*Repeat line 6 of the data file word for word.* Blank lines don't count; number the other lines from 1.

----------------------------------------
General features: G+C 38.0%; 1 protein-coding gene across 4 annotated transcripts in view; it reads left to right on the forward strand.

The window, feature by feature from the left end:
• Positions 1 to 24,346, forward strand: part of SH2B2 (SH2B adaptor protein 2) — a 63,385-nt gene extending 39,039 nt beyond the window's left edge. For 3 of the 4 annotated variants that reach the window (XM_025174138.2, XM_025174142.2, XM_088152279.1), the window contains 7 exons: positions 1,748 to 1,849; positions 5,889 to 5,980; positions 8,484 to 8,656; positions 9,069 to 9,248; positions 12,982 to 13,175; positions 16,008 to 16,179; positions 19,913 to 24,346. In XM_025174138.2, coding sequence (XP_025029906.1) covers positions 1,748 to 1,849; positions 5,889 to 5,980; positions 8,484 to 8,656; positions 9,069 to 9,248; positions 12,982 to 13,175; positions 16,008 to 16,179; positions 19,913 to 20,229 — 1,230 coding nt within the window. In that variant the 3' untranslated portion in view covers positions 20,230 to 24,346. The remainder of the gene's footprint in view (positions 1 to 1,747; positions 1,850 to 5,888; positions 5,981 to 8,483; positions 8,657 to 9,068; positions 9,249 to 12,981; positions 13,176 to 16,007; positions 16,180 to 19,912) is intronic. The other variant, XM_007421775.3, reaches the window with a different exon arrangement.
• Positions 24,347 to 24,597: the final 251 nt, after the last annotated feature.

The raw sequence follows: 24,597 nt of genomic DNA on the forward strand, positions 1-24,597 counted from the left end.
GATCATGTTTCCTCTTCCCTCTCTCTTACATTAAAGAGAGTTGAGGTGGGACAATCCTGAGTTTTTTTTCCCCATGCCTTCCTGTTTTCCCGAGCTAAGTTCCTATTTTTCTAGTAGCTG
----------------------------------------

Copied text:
GATCATGTTTCCTCTTCCCTCTCTCTTACATTAAAGAGAGTTGAGGTGGGACAATCCTGAGTTTTTTTTCCCCATGCCTTCCTGTTTTCCCGAGCTAAGTTCCTATTTTTCTAGTAGCTG